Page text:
Atheism gained momentum and popularity while religion grappled with its fall from stardom. The destruction of religion in France brought erotic experimentation. Sexual repression was due in part to religion, but if God did not exist sensuality and pleasure take the forefront which includes sexual promiscuity.  Obviously the promulgation of sexuality publically did not sit well with proponents of the church who lived in the shadows of Reason and Nature. Atheism, through the Revolutionary,  eventually showed its ugly head in attempting to silence its opponents in the Reign of Terror. The rise of atheism had come full cycle-they had once been ignored by the aristocracy and clergy, but now they chose to ignore voices. McGrath’s closing thoughts to this chapter are…

“Inspiring and ennobling, the project of the French Revolution was at the same time brutal and repressive. The same movement that made such a powerful appeal to nature and reason for its justification ended up using systematic violence to subdue those who were unpersuaded of its merits. The movement that gave the world such noble monuments as the Declaration of the Rights of Man also gave it the Reign of Terror. To those who suggest that religion is responsible for the ills of the world, the Revolution offers an awkward anomaly. As the historian Reynald Secher has shown, pressure from Paris to eliminate counter-revolution in the south of France led to the deployment of Turreau’s colonnes infernales of 1794, whose wholesale destruction of villages and their inhabitants came close to genocide. The new religion of humanity mimicked both the virtues and vices of the Catholicism it hoped to depose. It might well have a new god, a new savior, and new saints. But it also had its own inquisition and began its own particular war of religion. During the French Revolution, for the first time in modern history the possibility of an atheist state was explored. That exploration was incomplete, inconsistent, and not entirely encouraging. Within a decade, the fledgling French republic found itself overtaken by events, as Napoleon Bonaparte entered Paris and seized power.”

The Dawn of the Golden Age of Atheism

The Twilight of Atheism The Rise and Fall of Disbelief in the Modern World by Alister McGrath|

The Dawn of the Golden Age of Atheism (Chpt 1)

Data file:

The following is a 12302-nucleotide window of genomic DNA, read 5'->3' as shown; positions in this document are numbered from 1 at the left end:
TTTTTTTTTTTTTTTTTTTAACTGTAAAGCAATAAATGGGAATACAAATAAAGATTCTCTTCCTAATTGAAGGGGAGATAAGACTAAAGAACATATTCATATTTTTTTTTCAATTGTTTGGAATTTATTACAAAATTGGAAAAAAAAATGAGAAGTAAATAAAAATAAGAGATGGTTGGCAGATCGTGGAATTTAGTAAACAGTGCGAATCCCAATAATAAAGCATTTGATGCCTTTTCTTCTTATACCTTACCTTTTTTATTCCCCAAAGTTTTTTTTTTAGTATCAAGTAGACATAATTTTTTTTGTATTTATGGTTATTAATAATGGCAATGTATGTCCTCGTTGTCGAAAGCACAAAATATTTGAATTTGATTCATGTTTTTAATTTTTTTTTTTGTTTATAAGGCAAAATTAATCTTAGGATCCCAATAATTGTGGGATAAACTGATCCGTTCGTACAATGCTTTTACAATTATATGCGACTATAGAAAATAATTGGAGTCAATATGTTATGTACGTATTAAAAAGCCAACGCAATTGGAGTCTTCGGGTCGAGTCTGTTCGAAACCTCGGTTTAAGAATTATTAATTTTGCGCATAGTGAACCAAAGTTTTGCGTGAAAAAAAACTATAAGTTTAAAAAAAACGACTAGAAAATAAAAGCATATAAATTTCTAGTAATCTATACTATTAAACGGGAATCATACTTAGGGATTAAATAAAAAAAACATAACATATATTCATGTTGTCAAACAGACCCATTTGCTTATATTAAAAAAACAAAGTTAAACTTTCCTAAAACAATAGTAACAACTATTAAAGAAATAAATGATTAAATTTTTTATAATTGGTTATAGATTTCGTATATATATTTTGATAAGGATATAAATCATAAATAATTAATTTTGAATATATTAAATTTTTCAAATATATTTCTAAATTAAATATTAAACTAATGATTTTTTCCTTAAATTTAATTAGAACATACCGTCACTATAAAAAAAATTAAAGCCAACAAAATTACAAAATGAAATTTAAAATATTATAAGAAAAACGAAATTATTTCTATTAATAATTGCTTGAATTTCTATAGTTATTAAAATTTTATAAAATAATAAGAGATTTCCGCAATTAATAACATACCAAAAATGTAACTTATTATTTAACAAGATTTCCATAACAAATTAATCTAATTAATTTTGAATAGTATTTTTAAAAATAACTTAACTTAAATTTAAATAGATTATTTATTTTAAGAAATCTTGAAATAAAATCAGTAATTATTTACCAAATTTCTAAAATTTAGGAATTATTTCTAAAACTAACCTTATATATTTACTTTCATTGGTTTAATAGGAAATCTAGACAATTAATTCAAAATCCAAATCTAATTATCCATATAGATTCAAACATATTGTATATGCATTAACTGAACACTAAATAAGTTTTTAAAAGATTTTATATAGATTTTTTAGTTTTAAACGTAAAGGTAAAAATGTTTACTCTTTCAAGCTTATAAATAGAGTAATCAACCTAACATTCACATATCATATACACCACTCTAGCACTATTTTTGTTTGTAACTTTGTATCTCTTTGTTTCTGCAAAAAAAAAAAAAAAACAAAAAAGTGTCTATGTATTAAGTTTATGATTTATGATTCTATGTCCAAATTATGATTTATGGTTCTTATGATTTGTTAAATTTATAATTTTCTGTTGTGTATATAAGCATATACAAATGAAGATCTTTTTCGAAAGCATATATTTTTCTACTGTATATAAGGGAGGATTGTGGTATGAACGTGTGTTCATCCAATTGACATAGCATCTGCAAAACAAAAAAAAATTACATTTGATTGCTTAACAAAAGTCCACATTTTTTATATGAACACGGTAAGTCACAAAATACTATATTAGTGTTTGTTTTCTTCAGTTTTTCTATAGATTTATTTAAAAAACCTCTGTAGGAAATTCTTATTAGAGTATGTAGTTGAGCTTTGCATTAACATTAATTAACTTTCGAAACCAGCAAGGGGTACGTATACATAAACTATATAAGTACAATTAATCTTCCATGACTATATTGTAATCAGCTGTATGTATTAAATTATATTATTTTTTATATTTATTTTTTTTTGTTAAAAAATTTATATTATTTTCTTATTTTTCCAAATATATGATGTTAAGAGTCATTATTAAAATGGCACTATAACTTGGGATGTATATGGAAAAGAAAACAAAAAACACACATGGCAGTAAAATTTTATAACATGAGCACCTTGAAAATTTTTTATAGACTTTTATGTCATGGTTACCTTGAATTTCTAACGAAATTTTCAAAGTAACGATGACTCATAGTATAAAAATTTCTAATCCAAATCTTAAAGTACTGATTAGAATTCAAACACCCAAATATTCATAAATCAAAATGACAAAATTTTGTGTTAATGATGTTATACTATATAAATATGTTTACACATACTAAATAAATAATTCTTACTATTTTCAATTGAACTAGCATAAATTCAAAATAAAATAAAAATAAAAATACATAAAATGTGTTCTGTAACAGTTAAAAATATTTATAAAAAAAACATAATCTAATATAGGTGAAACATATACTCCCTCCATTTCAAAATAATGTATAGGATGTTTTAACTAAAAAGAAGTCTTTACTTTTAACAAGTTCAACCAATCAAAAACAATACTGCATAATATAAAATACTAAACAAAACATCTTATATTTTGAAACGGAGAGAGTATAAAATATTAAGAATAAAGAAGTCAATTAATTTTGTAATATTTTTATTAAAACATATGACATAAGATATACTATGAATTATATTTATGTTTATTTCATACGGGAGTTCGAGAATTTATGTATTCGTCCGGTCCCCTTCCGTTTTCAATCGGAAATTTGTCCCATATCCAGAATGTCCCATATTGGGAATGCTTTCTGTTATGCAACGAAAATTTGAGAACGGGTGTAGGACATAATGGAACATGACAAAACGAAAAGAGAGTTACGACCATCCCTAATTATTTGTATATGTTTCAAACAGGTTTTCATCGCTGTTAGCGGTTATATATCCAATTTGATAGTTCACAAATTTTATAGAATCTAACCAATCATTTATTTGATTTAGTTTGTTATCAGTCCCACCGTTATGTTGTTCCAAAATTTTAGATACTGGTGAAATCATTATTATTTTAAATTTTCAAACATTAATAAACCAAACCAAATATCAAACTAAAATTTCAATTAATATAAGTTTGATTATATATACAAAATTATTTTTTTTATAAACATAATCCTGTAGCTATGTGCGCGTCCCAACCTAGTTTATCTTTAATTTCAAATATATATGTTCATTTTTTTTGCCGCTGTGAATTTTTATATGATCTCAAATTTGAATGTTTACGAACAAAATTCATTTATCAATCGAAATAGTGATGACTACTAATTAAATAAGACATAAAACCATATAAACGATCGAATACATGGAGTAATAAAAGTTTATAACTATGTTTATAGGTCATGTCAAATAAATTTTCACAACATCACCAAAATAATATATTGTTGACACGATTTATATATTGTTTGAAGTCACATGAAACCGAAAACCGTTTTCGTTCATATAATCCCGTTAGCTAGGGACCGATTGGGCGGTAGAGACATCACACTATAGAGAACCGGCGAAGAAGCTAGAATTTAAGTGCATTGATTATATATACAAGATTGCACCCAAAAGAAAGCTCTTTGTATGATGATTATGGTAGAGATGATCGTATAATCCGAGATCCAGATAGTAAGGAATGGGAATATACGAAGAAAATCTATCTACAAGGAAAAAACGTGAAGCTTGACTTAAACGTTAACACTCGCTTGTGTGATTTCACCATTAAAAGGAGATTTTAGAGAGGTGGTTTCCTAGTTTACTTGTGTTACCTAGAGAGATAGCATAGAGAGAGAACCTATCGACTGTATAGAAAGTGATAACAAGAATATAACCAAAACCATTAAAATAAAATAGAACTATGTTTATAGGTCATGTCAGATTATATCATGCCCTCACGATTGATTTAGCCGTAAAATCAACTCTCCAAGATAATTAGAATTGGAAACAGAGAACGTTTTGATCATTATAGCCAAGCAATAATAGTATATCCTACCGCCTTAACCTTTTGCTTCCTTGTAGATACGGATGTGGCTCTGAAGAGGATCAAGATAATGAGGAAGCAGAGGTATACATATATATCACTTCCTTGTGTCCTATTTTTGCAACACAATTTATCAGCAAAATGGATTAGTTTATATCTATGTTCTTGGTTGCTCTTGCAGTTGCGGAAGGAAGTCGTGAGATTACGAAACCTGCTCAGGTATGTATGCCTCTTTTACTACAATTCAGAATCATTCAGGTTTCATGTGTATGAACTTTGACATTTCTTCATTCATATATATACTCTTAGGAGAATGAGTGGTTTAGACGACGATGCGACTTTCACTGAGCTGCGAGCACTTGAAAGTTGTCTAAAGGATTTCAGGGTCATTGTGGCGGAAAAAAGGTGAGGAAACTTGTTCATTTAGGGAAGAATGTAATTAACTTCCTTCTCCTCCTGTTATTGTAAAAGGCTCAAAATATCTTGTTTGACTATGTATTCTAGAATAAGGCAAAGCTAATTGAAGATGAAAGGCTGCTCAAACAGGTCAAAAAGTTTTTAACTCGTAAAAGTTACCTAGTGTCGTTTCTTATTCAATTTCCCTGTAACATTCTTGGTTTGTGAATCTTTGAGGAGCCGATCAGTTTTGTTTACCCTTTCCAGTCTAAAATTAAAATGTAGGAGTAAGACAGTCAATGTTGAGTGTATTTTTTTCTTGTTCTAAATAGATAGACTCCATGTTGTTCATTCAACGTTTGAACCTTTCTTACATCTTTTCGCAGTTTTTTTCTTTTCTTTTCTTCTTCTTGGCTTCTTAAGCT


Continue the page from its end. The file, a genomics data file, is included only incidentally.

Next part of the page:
McGrath suggests that part of the fallout of Protestantism was atheism, due not insignificantly to the church’s power, influence and wealth. We cannot be too cautious when power is assigned to us or others. Power can substantially twist and ultimately destroy its owners; so we must walk with humility carefully guarding our hearts from the infestation of pride.  His development of Luther, Zwingli, and Calvin was encouraging since the leadership was passionate about developing the church with its original purpose in mind.  These leaders flinched not in the face of the established church and its great might, but cowered in submission to written Scripture. Much to the demise of many countries Luther, Zwingli, and Calvin were not the only ones to revolt against the church. Those who considered God useless revolted against the church with far different demands. Their goal was to expel any thought or mention of God since those who had collectively acknowledge God were the ones exploiting the human race. Their strategic area of attack was the battleground of ideas wherein the church was orchestrated. These individuals spent no time on the limbs of the church they went straight for its jugular; their ideas. I find it very interesting that the reflex of the people was not as a proponent of atheism, but as an opponent of a church out of control. Several kept the faith alive by following the line of Deistic faith that was buttressed by Bishop Butler’s Analogy of Religion (1736) insisting on “probability, but not certainty”. This sounds like 21st century arguments on Christian college campuses. Nonetheless, while churches (German Protestants, Lutheran) gave their attention to open theological debates their churches sputtered into insignificance. While they sputtered, Pietism found momentum as individuals became more important than the church.  The Wesley’s and Philip Spener became movers and shakers as individuals repented of their sin.  McGrath often brings up memories of the Christian faith that we would rather skirt around then stare at, but how grateful I am for an honest individual. McGrath’s grasp of history helps us synthesize the progress of atheism across the English Channel in France, England’s formidable foe, and wrap our minds around the spread of Atheism, which McGrath once defended.